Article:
*De’Anthony Thomas, RB/WR, Oregon
Another one of my favorites in this year’s draft is the 5-foot-9, 174-pound Thomas; he was ranked 11th overall on my board entering the combine. He’s a unique game-changer and extremely difficult to defend, and if you evaluate him solely on film, it’s easy to see first-round potential. But, the combine revealed some concerns, especially since it was a venue where he should’ve stood out. He performed well during the drills and showed better-than-advertised hands, but his 40-time (4.52) was puzzling and his lack of strength will be an issue. He’s a wild card in the draft and could come off the board late in the first round, or as low as the fifth round. It’s a critical process, but in the right system, he will be a dynamic player.
*Cyrus Kouandjio, OT, Alabama
In a similar situation health-wise as his Alabama teammate Mosley, it’s been reported that the 6-foot-7, 322-pound Kouandjio has been downgraded by a handful of teams over concerns of an arthritic condition in his left knee; he had ACL surgery on the knee when he was a freshman. Rated 14th overall on my top-100 board prior to the combine, Kouandjio has steadily fallen on my board since his lackluster performance in Indianapolis. Kouandjio decided not to participate in Alabama’s pro day earlier this month but will hold his own pro day on April 8 and try to reclaim his standing as one of the top offensive tackles in the draft.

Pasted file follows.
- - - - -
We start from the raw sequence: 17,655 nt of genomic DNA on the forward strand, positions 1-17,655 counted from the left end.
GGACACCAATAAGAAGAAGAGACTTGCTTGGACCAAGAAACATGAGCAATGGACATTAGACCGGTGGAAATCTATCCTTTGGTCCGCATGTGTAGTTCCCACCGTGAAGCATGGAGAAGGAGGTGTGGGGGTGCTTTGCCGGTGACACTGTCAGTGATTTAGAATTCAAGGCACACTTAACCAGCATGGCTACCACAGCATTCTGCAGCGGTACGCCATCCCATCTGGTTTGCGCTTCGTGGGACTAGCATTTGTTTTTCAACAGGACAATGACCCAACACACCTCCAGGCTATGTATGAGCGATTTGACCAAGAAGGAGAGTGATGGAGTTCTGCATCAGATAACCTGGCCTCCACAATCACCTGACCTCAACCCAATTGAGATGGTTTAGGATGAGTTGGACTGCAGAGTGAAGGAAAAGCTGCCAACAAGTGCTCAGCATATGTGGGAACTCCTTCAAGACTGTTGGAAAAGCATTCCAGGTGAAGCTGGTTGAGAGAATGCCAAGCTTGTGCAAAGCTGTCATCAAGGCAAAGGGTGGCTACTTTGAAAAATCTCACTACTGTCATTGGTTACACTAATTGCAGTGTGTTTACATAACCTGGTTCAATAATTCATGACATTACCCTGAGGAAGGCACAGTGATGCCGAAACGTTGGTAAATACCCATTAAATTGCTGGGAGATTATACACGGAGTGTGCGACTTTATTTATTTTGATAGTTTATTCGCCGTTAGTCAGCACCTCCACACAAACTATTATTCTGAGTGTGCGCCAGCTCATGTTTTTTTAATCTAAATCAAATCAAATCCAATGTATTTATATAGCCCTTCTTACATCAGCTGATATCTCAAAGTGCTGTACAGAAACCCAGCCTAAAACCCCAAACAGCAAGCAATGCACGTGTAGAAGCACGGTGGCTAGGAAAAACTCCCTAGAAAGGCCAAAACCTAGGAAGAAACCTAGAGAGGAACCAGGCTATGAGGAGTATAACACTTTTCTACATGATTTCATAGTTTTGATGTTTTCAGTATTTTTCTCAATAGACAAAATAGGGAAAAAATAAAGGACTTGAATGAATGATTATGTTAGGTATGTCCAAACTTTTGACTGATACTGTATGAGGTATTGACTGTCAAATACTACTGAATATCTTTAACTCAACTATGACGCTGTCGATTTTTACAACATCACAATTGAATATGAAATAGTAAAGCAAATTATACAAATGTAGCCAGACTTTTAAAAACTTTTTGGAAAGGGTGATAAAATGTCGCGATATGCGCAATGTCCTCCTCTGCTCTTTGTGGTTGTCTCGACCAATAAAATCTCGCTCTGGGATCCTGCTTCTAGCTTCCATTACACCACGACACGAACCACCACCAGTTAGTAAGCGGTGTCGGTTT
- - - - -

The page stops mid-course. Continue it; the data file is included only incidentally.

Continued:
*Jarvis Landry, WR, LSU
Coming off of a stellar junior campaign in which he caught 77 passes for 1,193 yards and 10 touchdowns, the 5-foot-11, 205-pound Landry struggled at the combine. He recorded a disappointing 4.77 in the 40, registered a 28-inch vertical and managed just 12 reps on the bench. Known as a reliable pass catcher and a hard worker, Landry has another opportunity at LSU’s pro day on April 9 to show scouts that he can be a playmaker at the next level. If he has another poor performance, Landry, who was rated 65th overall on my board prior to the combine, could fall to Day 3 of the draft.